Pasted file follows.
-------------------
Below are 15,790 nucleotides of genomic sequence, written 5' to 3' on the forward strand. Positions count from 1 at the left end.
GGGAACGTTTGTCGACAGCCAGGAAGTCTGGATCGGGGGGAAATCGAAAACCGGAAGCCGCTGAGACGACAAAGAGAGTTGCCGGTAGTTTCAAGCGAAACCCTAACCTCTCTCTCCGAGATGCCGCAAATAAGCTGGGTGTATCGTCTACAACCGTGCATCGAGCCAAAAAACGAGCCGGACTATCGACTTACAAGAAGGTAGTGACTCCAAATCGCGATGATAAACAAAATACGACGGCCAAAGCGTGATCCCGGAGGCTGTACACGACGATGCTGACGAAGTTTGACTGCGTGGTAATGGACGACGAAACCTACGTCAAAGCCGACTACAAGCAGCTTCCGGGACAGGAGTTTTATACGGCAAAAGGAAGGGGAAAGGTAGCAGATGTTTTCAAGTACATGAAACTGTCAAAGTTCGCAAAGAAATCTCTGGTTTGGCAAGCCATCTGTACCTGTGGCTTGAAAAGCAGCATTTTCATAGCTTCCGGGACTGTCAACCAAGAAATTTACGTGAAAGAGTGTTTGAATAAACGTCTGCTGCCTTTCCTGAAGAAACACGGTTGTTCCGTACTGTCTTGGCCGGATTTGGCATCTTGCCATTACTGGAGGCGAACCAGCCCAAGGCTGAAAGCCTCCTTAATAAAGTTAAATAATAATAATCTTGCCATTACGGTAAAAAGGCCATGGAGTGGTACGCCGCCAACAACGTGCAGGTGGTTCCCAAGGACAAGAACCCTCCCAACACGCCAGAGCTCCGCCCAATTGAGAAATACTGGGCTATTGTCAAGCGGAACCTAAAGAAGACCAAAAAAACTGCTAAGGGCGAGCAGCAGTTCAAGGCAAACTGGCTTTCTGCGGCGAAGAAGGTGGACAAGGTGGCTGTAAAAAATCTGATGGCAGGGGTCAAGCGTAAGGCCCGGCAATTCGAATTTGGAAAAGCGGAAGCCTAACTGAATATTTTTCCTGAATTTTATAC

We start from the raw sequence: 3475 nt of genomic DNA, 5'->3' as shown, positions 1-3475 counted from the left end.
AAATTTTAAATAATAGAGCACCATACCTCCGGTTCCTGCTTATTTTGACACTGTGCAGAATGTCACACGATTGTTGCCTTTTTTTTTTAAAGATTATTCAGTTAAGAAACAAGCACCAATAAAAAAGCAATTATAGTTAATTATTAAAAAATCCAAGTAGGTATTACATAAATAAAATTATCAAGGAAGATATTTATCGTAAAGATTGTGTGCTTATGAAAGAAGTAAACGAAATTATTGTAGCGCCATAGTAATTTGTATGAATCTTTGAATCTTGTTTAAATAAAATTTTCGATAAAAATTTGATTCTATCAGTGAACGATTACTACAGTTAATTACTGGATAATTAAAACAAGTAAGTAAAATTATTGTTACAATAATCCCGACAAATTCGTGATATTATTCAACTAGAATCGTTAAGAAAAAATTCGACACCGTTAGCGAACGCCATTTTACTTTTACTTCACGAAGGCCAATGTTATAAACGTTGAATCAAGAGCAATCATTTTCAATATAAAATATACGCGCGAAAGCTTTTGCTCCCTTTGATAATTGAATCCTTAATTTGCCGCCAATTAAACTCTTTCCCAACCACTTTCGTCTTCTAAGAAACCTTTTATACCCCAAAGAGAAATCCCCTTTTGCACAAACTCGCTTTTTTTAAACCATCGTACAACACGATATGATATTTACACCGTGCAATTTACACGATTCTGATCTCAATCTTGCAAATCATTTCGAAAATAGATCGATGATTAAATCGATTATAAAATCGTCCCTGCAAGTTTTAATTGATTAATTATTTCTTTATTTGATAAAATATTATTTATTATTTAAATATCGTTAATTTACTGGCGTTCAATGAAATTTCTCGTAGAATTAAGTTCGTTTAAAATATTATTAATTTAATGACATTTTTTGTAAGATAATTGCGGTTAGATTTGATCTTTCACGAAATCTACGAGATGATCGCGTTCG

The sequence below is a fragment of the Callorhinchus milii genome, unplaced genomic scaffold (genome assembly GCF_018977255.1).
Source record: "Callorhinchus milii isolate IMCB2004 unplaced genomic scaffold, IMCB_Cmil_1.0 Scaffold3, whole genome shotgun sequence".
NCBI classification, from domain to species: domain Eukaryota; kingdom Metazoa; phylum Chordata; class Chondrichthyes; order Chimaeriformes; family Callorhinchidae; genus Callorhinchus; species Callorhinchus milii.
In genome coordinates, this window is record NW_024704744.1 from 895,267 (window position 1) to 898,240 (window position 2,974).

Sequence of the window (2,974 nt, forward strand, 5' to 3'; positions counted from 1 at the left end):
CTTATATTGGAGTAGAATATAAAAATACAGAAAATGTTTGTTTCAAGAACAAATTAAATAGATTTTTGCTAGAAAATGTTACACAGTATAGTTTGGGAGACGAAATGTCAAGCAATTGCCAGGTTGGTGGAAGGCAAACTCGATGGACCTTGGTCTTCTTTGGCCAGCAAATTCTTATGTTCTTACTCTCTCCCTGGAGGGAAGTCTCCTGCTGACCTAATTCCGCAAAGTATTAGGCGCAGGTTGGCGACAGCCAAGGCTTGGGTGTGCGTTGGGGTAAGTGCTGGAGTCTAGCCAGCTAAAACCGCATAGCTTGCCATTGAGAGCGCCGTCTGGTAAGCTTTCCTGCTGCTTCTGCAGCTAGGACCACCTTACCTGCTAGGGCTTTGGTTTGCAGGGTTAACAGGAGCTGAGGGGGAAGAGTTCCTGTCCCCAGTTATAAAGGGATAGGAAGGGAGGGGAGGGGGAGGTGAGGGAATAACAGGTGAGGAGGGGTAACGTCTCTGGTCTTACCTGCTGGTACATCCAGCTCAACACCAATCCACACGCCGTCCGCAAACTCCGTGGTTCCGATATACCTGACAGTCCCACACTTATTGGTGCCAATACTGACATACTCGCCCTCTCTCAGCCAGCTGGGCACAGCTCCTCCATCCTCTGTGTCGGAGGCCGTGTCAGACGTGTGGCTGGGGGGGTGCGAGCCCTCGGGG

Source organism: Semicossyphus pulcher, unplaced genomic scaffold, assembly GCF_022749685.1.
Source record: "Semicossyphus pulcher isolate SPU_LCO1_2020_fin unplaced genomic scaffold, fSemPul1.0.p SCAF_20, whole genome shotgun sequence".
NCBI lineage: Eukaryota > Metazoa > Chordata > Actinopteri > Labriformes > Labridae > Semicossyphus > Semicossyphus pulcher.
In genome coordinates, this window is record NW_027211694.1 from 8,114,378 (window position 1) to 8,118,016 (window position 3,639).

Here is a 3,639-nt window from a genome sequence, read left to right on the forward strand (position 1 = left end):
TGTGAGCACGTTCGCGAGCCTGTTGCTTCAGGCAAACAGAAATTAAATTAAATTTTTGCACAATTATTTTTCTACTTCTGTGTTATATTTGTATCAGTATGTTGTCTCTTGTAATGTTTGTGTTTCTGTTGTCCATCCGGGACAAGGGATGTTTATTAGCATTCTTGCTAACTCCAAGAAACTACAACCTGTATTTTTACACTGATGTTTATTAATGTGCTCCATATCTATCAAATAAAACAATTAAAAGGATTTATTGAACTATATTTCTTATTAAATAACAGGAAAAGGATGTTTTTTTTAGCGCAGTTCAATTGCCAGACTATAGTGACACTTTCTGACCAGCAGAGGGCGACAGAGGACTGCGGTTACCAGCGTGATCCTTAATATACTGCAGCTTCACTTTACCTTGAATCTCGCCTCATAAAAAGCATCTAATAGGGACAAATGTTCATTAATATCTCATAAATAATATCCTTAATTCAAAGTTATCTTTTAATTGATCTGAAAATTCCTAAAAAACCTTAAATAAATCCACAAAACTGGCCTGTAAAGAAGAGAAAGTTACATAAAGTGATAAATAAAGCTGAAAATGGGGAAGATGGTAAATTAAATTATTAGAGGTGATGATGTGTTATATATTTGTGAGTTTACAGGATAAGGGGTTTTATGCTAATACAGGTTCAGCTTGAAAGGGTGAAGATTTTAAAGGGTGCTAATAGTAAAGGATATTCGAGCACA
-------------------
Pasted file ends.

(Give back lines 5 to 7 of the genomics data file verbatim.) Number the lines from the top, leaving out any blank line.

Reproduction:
The sequence below is a fragment of the Callorhinchus milii genome, unplaced genomic scaffold (genome assembly GCF_018977255.1).
Source record: "Callorhinchus milii isolate IMCB2004 unplaced genomic scaffold, IMCB_Cmil_1.0 Scaffold3, whole genome shotgun sequence".
NCBI classification, from domain to species: domain Eukaryota; kingdom Metazoa; phylum Chordata; class Chondrichthyes; order Chimaeriformes; family Callorhinchidae; genus Callorhinchus; species Callorhinchus milii.